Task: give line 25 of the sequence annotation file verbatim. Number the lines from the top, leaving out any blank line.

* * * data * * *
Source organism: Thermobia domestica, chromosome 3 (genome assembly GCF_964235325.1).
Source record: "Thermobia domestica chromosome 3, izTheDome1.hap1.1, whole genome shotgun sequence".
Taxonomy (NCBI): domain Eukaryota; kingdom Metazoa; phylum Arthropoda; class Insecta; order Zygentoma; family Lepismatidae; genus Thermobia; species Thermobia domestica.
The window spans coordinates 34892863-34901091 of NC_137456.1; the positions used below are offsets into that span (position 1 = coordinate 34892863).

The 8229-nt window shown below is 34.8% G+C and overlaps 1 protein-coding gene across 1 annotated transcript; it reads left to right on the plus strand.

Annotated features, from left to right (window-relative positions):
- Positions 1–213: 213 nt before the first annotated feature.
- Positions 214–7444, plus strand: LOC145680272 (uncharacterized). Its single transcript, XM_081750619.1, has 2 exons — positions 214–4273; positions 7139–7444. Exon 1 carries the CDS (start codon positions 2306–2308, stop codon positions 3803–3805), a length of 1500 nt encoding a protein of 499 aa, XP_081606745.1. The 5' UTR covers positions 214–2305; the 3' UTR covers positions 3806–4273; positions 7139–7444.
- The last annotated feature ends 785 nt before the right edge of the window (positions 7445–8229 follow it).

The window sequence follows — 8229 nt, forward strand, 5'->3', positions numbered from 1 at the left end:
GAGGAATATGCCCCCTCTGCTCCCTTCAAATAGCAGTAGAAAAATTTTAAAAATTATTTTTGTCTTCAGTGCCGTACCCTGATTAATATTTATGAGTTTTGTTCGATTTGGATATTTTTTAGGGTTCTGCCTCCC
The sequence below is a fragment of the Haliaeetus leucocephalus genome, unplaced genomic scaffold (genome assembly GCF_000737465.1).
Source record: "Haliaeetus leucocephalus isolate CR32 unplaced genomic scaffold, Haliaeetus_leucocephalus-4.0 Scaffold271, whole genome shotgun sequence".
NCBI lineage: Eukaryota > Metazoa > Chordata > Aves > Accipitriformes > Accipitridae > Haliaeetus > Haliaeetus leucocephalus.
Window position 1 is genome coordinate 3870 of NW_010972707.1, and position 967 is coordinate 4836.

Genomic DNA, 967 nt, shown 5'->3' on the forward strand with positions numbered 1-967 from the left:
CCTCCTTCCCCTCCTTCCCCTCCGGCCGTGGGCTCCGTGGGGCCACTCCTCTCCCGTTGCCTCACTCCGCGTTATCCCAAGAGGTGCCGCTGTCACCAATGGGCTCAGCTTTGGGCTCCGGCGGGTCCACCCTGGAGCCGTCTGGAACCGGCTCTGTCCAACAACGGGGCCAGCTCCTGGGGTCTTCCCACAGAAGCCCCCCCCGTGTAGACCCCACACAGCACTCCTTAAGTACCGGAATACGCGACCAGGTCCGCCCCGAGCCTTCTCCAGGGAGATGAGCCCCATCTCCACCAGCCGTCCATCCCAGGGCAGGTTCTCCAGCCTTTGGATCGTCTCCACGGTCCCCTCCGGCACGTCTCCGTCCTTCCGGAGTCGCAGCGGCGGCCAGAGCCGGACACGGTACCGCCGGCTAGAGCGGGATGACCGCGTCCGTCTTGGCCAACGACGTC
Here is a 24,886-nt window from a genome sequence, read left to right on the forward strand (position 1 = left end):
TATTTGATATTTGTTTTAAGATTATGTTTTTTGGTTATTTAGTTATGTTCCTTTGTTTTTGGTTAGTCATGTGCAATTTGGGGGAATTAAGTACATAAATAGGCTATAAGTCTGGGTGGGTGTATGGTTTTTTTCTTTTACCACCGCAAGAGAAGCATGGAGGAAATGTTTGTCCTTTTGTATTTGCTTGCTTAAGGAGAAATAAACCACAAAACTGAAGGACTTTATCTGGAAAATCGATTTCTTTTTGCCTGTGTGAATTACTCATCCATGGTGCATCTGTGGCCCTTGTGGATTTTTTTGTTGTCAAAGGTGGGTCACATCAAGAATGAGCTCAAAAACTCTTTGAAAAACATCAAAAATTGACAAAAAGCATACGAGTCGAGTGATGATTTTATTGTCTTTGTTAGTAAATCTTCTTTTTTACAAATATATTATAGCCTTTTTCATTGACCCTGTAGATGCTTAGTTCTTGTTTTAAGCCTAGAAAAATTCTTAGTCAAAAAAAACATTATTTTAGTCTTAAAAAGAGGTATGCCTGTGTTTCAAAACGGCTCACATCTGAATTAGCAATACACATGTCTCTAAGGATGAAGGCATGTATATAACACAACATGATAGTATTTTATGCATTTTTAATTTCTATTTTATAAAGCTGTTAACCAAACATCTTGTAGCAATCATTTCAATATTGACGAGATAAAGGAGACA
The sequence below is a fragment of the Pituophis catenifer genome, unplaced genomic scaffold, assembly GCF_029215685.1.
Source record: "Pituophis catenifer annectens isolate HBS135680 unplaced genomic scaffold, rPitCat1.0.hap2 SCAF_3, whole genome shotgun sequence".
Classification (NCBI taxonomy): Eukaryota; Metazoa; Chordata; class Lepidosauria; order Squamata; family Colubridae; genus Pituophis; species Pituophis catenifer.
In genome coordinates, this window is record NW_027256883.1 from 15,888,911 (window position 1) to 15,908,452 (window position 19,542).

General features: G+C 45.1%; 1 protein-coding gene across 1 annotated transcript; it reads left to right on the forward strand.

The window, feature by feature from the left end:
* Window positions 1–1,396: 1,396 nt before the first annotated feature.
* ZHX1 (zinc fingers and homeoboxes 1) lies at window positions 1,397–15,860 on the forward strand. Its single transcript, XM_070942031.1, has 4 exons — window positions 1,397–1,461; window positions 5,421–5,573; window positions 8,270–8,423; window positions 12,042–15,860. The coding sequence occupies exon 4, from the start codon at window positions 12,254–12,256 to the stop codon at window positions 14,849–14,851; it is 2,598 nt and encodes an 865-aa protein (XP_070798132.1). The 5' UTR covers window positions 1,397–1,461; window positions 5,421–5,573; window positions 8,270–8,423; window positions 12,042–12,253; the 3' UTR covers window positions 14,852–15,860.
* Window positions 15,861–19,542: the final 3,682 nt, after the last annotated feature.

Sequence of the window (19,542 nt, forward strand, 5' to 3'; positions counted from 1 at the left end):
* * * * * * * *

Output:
The window, feature by feature from the left end: